Sunday, August 29, 2010

Fish Out Of Water

Quite literally actually...

I wish it was longer and had more info, but it's fascinating nonetheless.  These little guys are seriously amazing, not to mention they can cause a pretty decent commotion if they come flying on board, especially at night and on a sailboat where you can hear them.

(via BF)

Saturday, August 28, 2010

Tommy John

With Nationals' phenom Stephen Strasburg reportedly getting ready for Tommy John surgery the baseball corner of the internets has lit up with folks discussing the process and the road to recovery and comparing various pitchers who have returned to dominance after the procedure etc etc perhaps even ad nauseum.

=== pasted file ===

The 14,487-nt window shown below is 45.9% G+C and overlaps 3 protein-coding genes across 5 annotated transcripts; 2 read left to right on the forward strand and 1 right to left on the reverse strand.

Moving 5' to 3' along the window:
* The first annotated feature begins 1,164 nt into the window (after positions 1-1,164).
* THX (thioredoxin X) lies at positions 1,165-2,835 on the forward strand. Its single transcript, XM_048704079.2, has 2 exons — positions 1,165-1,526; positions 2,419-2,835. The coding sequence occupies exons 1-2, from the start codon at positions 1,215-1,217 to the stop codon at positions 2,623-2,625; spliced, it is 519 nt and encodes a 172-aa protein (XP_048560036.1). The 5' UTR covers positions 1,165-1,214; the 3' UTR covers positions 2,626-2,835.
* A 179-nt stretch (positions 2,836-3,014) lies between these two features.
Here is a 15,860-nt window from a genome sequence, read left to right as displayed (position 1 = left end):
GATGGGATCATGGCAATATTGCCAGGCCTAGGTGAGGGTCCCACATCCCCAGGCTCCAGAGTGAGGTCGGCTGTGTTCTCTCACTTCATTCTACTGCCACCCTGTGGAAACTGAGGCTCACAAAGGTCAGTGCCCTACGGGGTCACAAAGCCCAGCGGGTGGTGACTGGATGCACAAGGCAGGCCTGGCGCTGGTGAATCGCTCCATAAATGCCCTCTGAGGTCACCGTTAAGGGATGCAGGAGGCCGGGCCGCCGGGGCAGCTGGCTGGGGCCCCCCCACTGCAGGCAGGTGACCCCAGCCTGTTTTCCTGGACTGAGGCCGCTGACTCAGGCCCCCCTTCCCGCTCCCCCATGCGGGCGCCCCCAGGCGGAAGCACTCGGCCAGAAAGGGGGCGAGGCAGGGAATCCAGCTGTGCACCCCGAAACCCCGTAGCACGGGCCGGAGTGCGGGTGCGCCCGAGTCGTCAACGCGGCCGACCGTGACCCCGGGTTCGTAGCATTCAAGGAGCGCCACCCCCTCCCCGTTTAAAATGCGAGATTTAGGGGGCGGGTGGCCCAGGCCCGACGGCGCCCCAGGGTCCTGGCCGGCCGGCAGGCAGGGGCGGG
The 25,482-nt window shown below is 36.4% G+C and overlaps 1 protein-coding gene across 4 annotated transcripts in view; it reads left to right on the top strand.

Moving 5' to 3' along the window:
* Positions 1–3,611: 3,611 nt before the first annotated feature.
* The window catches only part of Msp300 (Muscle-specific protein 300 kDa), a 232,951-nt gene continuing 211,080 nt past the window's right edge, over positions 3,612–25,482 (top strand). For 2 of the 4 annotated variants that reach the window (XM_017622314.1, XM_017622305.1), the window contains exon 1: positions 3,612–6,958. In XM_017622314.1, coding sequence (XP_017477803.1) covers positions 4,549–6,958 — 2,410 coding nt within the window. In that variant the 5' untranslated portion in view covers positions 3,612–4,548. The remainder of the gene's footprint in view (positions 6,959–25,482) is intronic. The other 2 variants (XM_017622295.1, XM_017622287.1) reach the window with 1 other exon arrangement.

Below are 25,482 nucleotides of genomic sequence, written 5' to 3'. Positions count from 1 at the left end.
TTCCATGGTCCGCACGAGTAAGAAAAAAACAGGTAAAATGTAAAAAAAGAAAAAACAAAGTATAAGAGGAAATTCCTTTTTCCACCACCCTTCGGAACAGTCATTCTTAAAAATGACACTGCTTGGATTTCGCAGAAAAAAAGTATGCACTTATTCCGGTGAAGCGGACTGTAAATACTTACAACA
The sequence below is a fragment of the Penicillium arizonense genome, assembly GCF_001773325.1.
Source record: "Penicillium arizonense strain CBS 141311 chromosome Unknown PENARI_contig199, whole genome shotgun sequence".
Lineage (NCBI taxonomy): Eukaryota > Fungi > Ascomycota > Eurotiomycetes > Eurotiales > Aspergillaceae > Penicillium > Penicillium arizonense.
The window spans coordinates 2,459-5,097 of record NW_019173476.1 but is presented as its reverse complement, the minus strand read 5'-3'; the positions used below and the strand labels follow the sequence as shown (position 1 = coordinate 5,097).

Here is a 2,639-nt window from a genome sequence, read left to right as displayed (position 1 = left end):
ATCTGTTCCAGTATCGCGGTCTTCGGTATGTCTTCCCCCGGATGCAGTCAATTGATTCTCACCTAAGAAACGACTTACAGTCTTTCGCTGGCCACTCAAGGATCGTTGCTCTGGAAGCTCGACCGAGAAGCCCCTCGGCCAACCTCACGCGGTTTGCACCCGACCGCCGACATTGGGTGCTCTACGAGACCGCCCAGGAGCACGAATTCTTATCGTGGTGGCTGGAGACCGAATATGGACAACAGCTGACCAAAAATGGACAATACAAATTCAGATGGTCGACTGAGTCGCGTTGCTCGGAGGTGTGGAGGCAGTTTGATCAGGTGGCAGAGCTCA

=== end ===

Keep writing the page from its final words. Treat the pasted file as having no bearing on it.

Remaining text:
The bottom line definitely seems to be that it isn't a career ending injury / surgery these days and that we'll have to wait and see.  Also, that this is a major bummer for baseball fans everywhere, not just those pulling for the Nats.

It looks like one of the most interesting things out there concerning TJ surgery may be Braves' pitcher Kris Medlin's  new blog documenting his recovery from the procedure two weeks ago.  If he keeps it up it will definitely be worth following.

Thursday, August 26, 2010

Read This Now Flashback

The dash is missing from the title of this post since it isn't an actual RTN, rather it's a way to clean up the oldies archive from before we started using labels here.  Coppola Comments has evolved a bit since then and this is just another tiny step along that path.